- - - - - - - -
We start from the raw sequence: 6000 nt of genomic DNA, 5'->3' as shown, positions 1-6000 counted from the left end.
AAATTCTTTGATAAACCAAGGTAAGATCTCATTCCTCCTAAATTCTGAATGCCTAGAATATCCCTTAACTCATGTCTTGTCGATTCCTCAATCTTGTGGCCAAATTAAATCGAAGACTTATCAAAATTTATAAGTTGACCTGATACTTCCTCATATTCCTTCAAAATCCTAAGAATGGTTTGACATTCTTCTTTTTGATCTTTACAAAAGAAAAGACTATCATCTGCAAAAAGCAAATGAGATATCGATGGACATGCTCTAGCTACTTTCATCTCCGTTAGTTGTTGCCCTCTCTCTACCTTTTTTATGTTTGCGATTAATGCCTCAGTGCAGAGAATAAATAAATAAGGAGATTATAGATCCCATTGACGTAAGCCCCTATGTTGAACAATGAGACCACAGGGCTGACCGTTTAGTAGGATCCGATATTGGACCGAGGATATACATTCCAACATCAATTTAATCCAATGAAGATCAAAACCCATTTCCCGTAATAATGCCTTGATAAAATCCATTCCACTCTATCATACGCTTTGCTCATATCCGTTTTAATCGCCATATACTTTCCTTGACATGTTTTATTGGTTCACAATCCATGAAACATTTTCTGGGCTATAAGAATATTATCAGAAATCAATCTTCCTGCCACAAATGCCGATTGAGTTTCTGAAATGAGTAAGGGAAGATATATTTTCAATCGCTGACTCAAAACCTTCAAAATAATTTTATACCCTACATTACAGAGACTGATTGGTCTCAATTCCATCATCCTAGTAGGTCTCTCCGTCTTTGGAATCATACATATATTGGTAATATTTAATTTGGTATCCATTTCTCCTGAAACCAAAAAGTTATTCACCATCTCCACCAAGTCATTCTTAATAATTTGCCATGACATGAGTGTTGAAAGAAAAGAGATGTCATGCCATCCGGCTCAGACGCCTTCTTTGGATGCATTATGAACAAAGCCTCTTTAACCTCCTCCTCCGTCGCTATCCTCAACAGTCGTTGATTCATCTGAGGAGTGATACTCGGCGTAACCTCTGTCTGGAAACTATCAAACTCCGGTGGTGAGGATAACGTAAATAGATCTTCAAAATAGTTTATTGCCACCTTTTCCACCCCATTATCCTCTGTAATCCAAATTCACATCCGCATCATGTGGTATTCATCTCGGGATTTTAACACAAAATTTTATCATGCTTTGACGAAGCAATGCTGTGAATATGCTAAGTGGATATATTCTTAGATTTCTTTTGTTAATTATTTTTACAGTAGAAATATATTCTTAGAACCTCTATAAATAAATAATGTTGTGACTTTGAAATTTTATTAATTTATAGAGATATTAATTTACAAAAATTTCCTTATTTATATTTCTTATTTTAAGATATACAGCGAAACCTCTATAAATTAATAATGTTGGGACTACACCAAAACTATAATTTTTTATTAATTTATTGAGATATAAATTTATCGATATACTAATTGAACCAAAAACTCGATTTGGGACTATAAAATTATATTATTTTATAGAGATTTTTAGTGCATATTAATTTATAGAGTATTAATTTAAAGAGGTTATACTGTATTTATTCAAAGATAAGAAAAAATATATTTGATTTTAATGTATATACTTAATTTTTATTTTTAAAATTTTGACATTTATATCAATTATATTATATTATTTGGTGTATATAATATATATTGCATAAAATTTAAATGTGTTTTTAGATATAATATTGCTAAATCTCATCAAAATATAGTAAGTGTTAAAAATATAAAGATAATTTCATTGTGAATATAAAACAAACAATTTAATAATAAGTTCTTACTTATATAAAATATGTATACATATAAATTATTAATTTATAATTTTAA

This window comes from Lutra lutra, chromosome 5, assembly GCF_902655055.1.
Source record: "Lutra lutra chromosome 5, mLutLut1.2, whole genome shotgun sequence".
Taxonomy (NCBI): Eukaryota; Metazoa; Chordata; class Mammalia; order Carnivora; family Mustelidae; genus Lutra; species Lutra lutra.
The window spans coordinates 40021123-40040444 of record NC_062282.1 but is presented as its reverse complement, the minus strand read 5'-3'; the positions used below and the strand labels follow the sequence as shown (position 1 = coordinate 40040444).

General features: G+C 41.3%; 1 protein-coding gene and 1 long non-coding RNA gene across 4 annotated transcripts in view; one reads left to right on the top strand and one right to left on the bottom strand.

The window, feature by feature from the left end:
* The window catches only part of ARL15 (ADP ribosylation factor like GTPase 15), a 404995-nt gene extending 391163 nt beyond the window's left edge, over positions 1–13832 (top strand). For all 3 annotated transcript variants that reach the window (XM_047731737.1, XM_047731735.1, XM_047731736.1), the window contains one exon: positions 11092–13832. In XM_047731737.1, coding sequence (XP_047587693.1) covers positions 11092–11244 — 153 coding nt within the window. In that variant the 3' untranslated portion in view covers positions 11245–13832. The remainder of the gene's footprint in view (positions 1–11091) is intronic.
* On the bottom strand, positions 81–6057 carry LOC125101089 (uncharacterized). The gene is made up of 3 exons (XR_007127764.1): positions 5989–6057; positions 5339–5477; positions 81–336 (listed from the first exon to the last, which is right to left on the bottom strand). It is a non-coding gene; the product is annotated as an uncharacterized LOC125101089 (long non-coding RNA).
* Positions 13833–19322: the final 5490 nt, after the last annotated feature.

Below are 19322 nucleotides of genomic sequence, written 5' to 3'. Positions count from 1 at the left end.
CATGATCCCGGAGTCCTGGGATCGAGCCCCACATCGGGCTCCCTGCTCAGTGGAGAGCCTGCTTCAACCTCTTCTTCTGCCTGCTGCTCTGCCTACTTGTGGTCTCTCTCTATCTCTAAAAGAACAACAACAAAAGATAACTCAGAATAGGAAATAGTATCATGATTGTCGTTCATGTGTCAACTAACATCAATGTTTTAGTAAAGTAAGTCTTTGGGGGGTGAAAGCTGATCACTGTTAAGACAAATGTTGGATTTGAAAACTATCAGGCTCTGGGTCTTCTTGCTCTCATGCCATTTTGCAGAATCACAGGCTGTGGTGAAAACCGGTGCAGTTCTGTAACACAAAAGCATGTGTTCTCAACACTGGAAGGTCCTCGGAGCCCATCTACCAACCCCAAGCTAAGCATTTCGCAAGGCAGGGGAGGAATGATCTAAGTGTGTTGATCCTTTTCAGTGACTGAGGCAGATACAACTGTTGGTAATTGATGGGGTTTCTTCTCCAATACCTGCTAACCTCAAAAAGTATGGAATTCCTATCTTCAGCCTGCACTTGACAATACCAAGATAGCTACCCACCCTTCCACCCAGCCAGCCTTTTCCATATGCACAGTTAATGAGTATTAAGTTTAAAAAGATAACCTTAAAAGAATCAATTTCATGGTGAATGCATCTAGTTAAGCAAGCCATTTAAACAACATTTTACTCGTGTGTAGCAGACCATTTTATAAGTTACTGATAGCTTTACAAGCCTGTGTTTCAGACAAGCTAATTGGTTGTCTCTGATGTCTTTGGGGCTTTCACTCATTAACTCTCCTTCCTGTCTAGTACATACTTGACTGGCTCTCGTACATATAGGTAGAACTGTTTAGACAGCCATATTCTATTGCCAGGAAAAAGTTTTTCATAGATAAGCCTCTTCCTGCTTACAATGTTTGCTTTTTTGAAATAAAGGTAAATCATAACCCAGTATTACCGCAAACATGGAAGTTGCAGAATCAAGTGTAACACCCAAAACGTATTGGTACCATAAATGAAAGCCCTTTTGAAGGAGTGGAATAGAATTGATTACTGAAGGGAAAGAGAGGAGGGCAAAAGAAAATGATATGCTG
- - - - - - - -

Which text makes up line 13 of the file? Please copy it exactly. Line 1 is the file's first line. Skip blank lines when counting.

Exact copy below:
CATGATCCCGGAGTCCTGGGATCGAGCCCCACATCGGGCTCCCTGCTCAGTGGAGAGCCTGCTTCAACCTCTTCTTCTGCCTGCTGCTCTGCCTACTTGTGGTCTCTCTCTATCTCTAAAAGAACAACAACAAAAGATAACTCAGAATAGGAAATAGTATCATGATTGTCGTTCATGTGTCAACTAACATCAATGTTTTAGTAAAGTAAGTCTTTGGGGGGTGAAAGCTGATCACTGTTAAGACAAATGTTGGATTTGAAAACTATCAGGCTCTGGGTCTTCTTGCTCTCATGCCATTTTGCAGAATCACAGGCTGTGGTGAAAACCGGTGCAGTTCTGTAACACAAAAGCATGTGTTCTCAACACTGGAAGGTCCTCGGAGCCCATCTACCAACCCCAAGCTAAGCATTTCGCAAGGCAGGGGAGGAATGATCTAAGTGTGTTGATCCTTTTCAGTGACTGAGGCAGATACAACTGTTGGTAATTGATGGGGTTTCTTCTCCAATACCTGCTAACCTCAAAAAGTATGGAATTCCTATCTTCAGCCTGCACTTGACAATACCAAGATAGCTACCCACCCTTCCACCCAGCCAGCCTTTTCCATATGCACAGTTAATGAGTATTAAGTTTAAAAAGATAACCTTAAAAGAATCAATTTCATGGTGAATGCATCTAGTTAAGCAAGCCATTTAAACAACATTTTACTCGTGTGTAGCAGACCATTTTATAAGTTACTGATAGCTTTACAAGCCTGTGTTTCAGACAAGCTAATTGGTTGTCTCTGATGTCTTTGGGGCTTTCACTCATTAACTCTCCTTCCTGTCTAGTACATACTTGACTGGCTCTCGTACATATAGGTAGAACTGTTTAGACAGCCATATTCTATTGCCAGGAAAAAGTTTTTCATAGATAAGCCTCTTCCTGCTTACAATGTTTGCTTTTTTGAAATAAAGGTAAATCATAACCCAGTATTACCGCAAACATGGAAGTTGCAGAATCAAGTGTAACACCCAAAACGTATTGGTACCATAAATGAAAGCCCTTTTGAAGGAGTGGAATAGAATTGATTACTGAAGGGAAAGAGAGGAGGGCAAAAGAAAATGATATGCTG